Saturday, December 25, 2010

Paul McCartney's "Pipes of Peace": Christmas 1914


"I light a candle to our love In love our problems disappear
  • But all in all we soon discover
    That one and one is all we long to hear
  • All round the world Little children being born to the world
    Got to give them all we can till the war is won
    Then will the work be done
  • Help them to learn (help them to learn)
    Songs of joy instead of burn, baby, burn, (burn, baby burn)
    Let us show them how to play the pipes of peace
    Play the pipes of peace
  • Help me to learn
  • Songs of joy Instead of burn, baby, burn
    Won't you show me to play, (how to play) the pipes of peace, (pipes of peace)
    Play the pipes of peace
  • What do you say? (what do you say)
    Will the human race be run in a day? (in a day)
    Or will someone save this planet we're playing on?
    Is it the only one? (what are we going to do?)
  • Help them to see (help them to see)
    That the people here are like you and me, (you and me)
    Let us show them how to play, (how to play)
    The pipes of peace (pipes of peace)
    Play the pipes of peace Ooh...
    I light a candle to our love In love our problems disappear
    But all in all we soon discover That one and one is all we long to hear
  • All 'round the world Little children being born to the world
    Got to give them all we can 'til the war is won
    Then will the work be done
  • Help them to learn (help them to learn)
    Songs of joy instead of burn, baby, burn(burn, baby burn)
    Let us show them how to play the pipes of peace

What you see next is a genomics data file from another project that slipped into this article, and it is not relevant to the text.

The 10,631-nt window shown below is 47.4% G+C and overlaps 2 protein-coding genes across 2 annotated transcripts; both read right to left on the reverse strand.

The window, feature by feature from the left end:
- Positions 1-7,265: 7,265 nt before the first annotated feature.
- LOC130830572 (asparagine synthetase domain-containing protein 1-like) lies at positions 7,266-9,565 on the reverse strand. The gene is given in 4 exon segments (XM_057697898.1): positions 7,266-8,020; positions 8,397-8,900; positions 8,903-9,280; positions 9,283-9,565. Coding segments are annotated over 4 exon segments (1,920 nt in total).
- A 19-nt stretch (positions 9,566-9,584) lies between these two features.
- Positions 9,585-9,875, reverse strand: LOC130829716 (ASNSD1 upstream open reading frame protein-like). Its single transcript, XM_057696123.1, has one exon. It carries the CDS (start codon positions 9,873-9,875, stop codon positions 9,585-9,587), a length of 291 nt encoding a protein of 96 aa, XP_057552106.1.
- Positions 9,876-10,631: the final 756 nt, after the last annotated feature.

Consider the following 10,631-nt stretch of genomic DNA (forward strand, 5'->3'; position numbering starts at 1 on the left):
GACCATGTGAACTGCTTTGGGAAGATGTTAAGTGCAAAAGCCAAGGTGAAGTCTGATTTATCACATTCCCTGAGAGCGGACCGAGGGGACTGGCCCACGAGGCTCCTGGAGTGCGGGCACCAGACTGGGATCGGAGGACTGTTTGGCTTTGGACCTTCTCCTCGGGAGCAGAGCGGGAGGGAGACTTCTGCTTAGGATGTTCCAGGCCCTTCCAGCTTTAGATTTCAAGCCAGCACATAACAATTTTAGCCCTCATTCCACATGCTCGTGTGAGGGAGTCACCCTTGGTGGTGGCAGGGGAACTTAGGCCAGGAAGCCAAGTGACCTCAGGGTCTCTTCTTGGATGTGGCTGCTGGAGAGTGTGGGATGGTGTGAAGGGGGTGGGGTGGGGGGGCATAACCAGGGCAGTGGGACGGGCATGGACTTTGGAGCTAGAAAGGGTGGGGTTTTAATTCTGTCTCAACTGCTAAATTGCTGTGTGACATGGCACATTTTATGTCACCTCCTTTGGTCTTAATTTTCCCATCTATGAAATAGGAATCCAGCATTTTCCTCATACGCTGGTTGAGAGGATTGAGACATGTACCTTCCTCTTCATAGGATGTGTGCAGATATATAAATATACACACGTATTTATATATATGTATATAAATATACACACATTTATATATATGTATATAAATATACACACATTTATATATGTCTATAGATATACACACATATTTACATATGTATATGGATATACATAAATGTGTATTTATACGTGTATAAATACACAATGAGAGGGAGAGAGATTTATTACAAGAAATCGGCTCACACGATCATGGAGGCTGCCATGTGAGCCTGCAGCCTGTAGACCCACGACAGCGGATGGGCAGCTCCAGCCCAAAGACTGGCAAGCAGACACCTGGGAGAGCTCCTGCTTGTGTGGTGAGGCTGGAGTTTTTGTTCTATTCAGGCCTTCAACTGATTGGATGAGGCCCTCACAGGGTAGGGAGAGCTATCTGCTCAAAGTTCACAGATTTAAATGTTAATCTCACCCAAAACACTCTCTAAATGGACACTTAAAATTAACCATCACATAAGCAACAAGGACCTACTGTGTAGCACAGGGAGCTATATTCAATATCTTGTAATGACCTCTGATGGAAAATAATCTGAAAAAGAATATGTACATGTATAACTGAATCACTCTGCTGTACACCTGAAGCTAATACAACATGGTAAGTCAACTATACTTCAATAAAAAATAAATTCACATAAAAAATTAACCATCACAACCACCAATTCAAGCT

Play the pipes of peace
  • Help me to learn
  • Songs of joy instead of burn, baby, burn
    Won't you show me to play(how to play) the pipes of peace(pipes of
    Peace) Play the pipes of peace
  • What do you say?(what do you say)
    Will the human race be run in a day? (in a day)
    Or will someone save this planet we're playing on?
    Is it the only one? (what are we going to do?)
  • Help them to see (help them to see)
    That the people here are like you and me (you and me)
    Let us show them how to play(how to play)the pipes of
    Peace(pipes of peace) Play the pipes of peace
    Ooh  I light a candle to our love In love our problems disappear
    But all in all we soon discover That one and one is all we long to hear......."

This is an editorial from today's Dallas Morning News..........


One hundred years ago today, something of a battlefield miracle occurred amid one of the world’s bloodiest conflicts. Soldiers on both sides of the Great War’s front lines let down their guard and allowed faith in the goodness of their fellow man to prevail over hatred and distrust. Warring soldiers put down their weapons, emerged from their trenches and sang “Silent Night” together.
It began with a simple call by Pope Benedict XV on Dec. 7, 1914, “that the guns may fall silent at least upon the night the angels sang.” The pope’s words were deemed by many to have resonated throughout the cold trenches of Flanders, where Germans and Britons were locked in mortal struggle.
It was as if both sides grasped the hypocrisy of Christians killing fellow Christians on a day devoted to the peaceful message of Christ’s birth. No account from the witnesses recalls anyone articulating such thoughts. Yet all seemed to grasp the opportunity presented by this special day.
Those who were present in Flanders described an unusual silence that morning as the smoke cleared from incessant artillery and machine-gun fire. British troops heard the faint sound of a German band playing familiar Christmas tunes. One side broke out in a carol, answered by one from the other side. Back and forth, growing louder and more boisterous with each exchange.
Then came a German’s voice: “We good. We no shoot,” recounted British soldiers Frank and Maurice Wray, of the London Rifle Brigade. Soldiers from both sides cautiously approached one another across a no-man’s land, unsure whether this might be a setup for a surprise attack.